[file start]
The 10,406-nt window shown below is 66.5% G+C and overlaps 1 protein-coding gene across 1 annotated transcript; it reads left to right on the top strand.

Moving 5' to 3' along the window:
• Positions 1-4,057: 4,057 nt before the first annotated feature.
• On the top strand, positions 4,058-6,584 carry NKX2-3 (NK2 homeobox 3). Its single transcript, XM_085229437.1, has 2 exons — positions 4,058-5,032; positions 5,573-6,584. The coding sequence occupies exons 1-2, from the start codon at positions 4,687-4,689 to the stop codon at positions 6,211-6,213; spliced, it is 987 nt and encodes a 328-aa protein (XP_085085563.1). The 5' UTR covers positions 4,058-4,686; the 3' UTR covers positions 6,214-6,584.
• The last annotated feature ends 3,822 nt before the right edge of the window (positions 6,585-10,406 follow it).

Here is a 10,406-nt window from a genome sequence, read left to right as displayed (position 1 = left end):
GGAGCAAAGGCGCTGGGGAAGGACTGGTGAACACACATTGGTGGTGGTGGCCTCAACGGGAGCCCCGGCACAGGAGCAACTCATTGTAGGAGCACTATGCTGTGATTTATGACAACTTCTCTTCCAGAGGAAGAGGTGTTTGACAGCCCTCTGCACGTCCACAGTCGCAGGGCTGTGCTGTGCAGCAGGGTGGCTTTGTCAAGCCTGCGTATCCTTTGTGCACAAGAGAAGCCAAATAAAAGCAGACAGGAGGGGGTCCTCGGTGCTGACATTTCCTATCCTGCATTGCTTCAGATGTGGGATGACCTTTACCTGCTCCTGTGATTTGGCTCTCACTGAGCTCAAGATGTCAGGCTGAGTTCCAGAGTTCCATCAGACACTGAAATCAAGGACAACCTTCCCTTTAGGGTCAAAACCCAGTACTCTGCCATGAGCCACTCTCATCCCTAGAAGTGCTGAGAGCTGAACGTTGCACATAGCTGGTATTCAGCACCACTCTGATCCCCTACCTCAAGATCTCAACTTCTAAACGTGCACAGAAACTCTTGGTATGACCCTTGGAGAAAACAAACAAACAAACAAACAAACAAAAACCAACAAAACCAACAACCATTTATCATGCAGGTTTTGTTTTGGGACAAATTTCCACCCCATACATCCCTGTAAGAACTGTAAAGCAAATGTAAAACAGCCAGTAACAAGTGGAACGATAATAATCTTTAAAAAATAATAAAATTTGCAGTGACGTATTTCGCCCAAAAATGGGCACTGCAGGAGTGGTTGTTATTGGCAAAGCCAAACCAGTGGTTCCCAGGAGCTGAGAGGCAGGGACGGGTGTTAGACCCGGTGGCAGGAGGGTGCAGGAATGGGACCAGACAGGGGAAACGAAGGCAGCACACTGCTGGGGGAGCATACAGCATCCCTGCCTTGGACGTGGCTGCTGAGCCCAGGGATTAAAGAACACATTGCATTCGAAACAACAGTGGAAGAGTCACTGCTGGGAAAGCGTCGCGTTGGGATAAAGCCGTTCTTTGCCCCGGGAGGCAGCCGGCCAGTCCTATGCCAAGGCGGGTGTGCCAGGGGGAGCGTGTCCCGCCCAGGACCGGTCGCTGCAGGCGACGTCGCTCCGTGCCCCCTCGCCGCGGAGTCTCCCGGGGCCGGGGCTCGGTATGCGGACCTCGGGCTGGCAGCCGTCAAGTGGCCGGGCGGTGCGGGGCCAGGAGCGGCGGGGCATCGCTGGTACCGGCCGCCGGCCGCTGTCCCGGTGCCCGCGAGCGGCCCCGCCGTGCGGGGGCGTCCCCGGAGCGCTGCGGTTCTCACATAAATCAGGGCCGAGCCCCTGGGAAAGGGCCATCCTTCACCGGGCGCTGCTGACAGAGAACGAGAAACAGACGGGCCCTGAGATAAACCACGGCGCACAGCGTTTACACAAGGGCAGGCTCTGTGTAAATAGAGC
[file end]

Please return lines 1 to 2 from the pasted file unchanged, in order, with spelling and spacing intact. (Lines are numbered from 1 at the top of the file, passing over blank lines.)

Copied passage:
The 10,406-nt window shown below is 66.5% G+C and overlaps 1 protein-coding gene across 1 annotated transcript; it reads left to right on the top strand.

Moving 5' to 3' along the window: